Saturday, November 14, 2009

Countdown: Apollo 12

In the months leading to the 40th anniversary of the first moon landing, I put up posts on the anniversaries of the missions that led to Apollo 11. The posting is a hard habit to break, and there’s no real reason to, anyway; the Apollo missions only became more ambitious and interesting as they went on. Which brings us to today, November 14th, the 40th anniversary of the launch of Apollo 12, flown by astronauts Pete Conrad, Dick Gordon, and Alan Bean.

When John Kennedy announced the goal of landing a man on the moon, he said nothing about what, if anything, would be done there. The idea was to demonstrate American ambition and ability, to wrest the mantle of leadership back from the Soviets, who at the time of Kennedy’s announcement were logging victory after victory in the nascent space race. And so for some, the Apollo 11 mission was enough, thank you. The point was made. But for NASA landing was just the beginning; real goals of science and exploration had been woven into the Apollo program by the engineers and scientists who planned it. As their experience and abilities grew, so did the ambitions and potential of Apollo.

Consider that Apollo 11 touched down a full four miles from its intended landing site. In the months that followed, systems for navigating the moon were so improved that Conrad and Bean were assigned an incredibly precise target for their landing. They were to set down their LM, Intrepid, within walking distance of an unmanned probe that had been sent to the moon a year and a half earlier, Surveyor 3. True to their task, the astronauts landed within 600 feet of the probe. During two space walks that added up to seven hours walking on the lunar surface (Neil Armstrong and Buzz Aldrin had spent two and a half hours on the surface in one walk), Conrad and Bean, in addition to other experiments, collected material from the Surveyor probe to see how it had been effected by exposure to space.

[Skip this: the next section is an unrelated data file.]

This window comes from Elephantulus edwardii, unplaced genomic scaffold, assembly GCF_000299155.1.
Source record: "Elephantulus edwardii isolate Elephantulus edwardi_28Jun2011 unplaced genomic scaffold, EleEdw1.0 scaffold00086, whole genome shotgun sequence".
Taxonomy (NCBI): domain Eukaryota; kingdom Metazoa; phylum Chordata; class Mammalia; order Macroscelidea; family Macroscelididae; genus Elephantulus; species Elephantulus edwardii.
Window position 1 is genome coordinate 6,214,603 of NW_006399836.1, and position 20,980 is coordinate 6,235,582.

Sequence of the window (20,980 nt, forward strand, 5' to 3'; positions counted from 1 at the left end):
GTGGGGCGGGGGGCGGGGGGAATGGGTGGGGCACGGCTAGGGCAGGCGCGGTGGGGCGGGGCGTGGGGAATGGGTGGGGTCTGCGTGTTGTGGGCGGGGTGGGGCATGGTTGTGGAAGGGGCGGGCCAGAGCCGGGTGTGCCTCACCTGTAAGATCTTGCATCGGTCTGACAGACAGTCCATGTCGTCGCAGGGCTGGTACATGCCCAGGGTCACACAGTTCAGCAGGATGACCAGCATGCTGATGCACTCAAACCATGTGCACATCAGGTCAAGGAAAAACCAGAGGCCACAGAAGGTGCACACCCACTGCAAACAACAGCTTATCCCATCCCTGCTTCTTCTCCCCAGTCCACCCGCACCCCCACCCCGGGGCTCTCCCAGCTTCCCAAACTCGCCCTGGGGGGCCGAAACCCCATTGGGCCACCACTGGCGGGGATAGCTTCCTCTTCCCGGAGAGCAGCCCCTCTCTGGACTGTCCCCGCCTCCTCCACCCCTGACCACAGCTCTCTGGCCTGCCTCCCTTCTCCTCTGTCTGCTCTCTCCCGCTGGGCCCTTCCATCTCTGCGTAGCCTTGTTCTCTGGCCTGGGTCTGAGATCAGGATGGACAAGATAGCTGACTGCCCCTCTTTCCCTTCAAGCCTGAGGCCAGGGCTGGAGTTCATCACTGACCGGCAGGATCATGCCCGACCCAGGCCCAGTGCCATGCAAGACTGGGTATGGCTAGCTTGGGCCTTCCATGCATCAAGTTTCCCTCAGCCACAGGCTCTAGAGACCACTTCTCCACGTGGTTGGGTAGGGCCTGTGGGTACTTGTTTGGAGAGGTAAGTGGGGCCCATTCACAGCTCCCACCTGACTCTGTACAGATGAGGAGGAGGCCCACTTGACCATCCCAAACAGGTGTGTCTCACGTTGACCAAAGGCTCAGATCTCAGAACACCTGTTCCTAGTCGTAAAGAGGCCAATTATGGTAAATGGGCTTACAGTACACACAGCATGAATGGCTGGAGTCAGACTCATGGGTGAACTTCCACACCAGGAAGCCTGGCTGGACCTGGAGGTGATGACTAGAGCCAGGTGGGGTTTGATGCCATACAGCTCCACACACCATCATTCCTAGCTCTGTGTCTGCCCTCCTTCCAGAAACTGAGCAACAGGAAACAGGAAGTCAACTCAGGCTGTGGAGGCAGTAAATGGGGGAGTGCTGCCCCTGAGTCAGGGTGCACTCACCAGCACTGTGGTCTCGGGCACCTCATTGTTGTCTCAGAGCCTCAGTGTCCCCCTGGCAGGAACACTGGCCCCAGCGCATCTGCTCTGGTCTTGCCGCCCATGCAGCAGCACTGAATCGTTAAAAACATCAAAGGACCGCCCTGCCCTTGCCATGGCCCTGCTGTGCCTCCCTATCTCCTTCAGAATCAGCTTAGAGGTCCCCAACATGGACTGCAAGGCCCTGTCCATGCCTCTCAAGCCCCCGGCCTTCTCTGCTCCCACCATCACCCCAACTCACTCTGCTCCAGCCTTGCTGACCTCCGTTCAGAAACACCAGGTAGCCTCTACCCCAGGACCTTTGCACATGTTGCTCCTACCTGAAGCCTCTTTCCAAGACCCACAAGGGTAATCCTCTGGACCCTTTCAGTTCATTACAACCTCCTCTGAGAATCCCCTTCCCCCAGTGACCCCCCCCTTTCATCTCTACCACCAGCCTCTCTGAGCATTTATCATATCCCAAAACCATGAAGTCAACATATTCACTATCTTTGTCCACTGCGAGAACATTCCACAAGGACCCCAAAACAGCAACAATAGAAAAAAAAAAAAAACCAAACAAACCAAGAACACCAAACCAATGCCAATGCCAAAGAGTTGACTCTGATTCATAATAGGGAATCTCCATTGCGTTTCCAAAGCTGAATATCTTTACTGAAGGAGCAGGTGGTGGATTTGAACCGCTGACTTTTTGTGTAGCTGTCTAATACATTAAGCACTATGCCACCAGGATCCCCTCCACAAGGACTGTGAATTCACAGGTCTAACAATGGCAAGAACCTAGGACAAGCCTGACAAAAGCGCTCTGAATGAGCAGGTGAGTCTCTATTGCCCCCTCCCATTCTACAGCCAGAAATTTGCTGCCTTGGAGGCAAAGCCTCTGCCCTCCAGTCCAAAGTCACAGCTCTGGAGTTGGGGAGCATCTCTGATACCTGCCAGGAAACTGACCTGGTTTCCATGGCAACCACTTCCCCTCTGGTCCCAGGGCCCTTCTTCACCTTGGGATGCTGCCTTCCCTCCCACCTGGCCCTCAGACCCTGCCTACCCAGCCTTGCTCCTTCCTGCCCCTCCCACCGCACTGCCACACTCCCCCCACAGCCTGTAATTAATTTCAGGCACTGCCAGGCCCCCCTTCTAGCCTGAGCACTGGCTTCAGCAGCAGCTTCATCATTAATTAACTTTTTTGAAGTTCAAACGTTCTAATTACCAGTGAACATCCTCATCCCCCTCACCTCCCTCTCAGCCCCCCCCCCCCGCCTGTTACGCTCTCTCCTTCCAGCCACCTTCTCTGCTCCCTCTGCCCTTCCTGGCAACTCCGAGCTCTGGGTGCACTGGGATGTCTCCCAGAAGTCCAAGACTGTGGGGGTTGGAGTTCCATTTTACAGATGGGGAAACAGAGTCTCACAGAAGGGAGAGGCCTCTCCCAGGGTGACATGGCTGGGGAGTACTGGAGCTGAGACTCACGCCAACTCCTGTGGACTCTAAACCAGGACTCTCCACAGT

Beyond the science and accomplishments, there’s plenty else that makes the mission fascinating. Not least is that Apollo 12 was hit by lighting — twice — during liftoff. “What they had done, they realized later,” Charles Murray and Catherine Bly Cox write in Apollo: Race to the Moon, “was to launch a 363-foot lightning rod, with the equivalent of a copper wire in the form of a trail of ionized gases running all the way to the ground.” While the Saturn launch vehicle was undamaged, the astronauts spent a harrowing few moments (or it would have been harrowing for me, anyway) watching the electrical systems in the command module go haywire. As the mission teetered on the edge of an abort one of the flight controllers, John Aaron, realized which switch to throw to reset the system. An obscure switch, but Bean knew where to find it. The fix worked, and the mission continued. The lingering question from the strikes was whether the parachute deployment systems had been damaged, but that concern wasn’t allowed to interfere with continuing the mission. Andrew Chaikin writes in A Man on the Moon: “The rationale was simple: Conrad and his crew would be just as dead if the parachutes didn’t work now as they would be after coming back from the moon….”

EDIT: A nice bit about the lightning strike and how it was handled is on YouTube here.

And then there were the dynamics of the crew. Pete Conrad was an effusive, joyful astronaut. You can hear the excitement in his voice at the 1:20 mark (and elsewhere) in this video of the landing, when he first sees that mission planners have delivered Intrepid to the exact intended landing site. “Son of a gun!” “Amazing! Fanstastic!” Not being a particularly tall astronaut, as he climbed down from the LM to the moon he uttered: “Whoopee! Man, that may have been a small one for Neil, but that’s a long one for me.” In doing so he won a bet with Italian journalist Oriana Fallaci, who had insisted to Conrad that NASA dictated to the astronauts what to say on landing. And Alan Bean, after Apollo 12 and service on Skylab, became a painter. You can visit his web site and see his work here. He recently collaborated with author Andrew Chaikin and editor Sharyn November on a beautiful book for young readers about the entire Apollo program, Mission Control: This is Apollo.

After the success of Apollo 12 — the parachutes were fine — NASA was primed to keep on with its goals of exploring and understanding the moon. The next mission was scheduled for April of the next year: Apollo 13.

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